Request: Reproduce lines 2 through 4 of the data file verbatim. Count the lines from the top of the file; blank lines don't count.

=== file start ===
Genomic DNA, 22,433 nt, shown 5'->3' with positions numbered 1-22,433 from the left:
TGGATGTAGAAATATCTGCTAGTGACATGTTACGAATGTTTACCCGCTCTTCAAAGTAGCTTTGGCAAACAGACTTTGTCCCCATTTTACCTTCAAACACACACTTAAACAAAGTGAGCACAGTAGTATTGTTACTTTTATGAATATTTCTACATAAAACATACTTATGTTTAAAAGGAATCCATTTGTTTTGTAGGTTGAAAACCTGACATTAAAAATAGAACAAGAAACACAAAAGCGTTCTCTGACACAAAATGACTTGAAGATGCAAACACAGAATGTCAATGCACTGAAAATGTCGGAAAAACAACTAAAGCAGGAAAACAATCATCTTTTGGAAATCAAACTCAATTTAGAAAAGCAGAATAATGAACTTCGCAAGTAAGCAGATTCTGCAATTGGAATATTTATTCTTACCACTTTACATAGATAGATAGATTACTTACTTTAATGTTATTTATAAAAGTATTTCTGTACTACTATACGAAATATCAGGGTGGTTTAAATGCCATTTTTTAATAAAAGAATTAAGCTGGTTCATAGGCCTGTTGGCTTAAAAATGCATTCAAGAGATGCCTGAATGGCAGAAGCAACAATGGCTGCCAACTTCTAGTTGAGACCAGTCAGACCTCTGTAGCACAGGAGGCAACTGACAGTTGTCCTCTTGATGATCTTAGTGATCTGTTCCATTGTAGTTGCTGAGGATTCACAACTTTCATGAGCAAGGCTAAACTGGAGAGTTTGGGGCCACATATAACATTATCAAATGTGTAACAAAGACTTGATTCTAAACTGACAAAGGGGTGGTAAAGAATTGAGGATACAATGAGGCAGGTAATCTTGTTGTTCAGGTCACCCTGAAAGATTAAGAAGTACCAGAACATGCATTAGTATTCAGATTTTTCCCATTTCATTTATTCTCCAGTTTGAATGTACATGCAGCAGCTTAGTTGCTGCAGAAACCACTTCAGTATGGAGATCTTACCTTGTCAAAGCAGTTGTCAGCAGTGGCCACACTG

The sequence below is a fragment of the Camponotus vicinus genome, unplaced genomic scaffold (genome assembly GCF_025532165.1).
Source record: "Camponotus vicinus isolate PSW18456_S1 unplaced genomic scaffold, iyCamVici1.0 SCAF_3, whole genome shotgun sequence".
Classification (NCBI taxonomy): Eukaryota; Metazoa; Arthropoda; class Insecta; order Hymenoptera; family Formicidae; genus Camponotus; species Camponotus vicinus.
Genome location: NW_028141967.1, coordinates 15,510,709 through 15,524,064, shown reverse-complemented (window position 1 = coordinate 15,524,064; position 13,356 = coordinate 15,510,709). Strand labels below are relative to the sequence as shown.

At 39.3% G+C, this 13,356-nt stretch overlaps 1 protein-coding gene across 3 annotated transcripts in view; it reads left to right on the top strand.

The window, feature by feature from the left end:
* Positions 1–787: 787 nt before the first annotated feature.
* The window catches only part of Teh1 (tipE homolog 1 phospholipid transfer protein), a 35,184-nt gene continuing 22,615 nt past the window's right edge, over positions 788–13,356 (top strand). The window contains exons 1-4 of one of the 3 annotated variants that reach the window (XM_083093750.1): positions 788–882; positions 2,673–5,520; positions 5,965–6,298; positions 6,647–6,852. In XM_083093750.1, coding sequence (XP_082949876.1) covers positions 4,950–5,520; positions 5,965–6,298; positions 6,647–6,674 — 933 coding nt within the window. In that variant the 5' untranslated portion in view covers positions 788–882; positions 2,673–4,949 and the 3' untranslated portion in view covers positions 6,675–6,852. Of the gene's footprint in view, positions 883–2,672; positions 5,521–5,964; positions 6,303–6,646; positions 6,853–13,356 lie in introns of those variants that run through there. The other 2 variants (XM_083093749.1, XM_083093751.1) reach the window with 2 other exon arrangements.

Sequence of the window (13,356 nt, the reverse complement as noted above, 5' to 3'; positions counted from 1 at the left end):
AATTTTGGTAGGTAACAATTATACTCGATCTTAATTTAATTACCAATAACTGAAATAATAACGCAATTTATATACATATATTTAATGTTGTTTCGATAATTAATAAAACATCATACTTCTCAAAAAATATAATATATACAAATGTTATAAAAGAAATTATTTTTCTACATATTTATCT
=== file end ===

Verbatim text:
TGGATGTAGAAATATCTGCTAGTGACATGTTACGAATGTTTACCCGCTCTTCAAAGTAGCTTTGGCAAACAGACTTTGTCCCCATTTTACCTTCAAACACACACTTAAACAAAGTGAGCACAGTAGTATTGTTACTTTTATGAATATTTCTACATAAAACATACTTATGTTTAAAAGGAATCCATTTGTTTTGTAGGTTGAAAACCTGACATTAAAAATAGAACAAGAAACACAAAAGCGTTCTCTGACACAAAATGACTTGAAGATGCAAACACAGAATGTCAATGCACTGAAAATGTCGGAAAAACAACTAAAGCAGGAAAACAATCATCTTTTGGAAATCAAACTCAATTTAGAAAAGCAGAATAATGAACTTCGCAAGTAAGCAGATTCTGCAATTGGAATATTTATTCTTACCACTTTACATAGATAGATAGATTACTTACTTTAATGTTATTTATAAAAGTATTTCTGTACTACTATACGAAATATCAGGGTGGTTTAAATGCCATTTTTTAATAAAAGAATTAAGCTGGTTCATAGGCCTGTTGGCTTAAAAATGCATTCAAGAGATGCCTGAATGGCAGAAGCAACAATGGCTGCCAACTTCTAGTTGAGACCAGTCAGACCTCTGTAGCACAGGAGGCAACTGACAGTTGTCCTCTTGATGATCTTAGTGATCTGTTCCATTGTAGTTGCTGAGGATTCACAACTTTCATGAGCAAGGCTAAACTGGAGAGTTTGGGGCCACATATAACATTATCAAATGTGTAACAAAGACTTGATTCTAAACTGACAAAGGGGTGGTAAAGAATTGAGGATACAATGAGGCAGGTAATCTTGTTGTTCAGGTCACCCTGAAAGATTAAGAAGTACCAGAACATGCATTAGTATTCAGATTTTTCCCATTTCATTTATTCTCCAGTTTGAATGTACATGCAGCAGCTTAGTTGCTGCAGAAACCACTTCAGTATGGAGATCTTACCTTGTCAAAGCAGTTGTCAGCAGTGGCCACACTG

The sequence below is a fragment of the Camponotus vicinus genome, unplaced genomic scaffold (genome assembly GCF_025532165.1).
Source record: "Camponotus vicinus isolate PSW18456_S1 unplaced genomic scaffold, iyCamVici1.0 SCAF_3, whole genome shotgun sequence".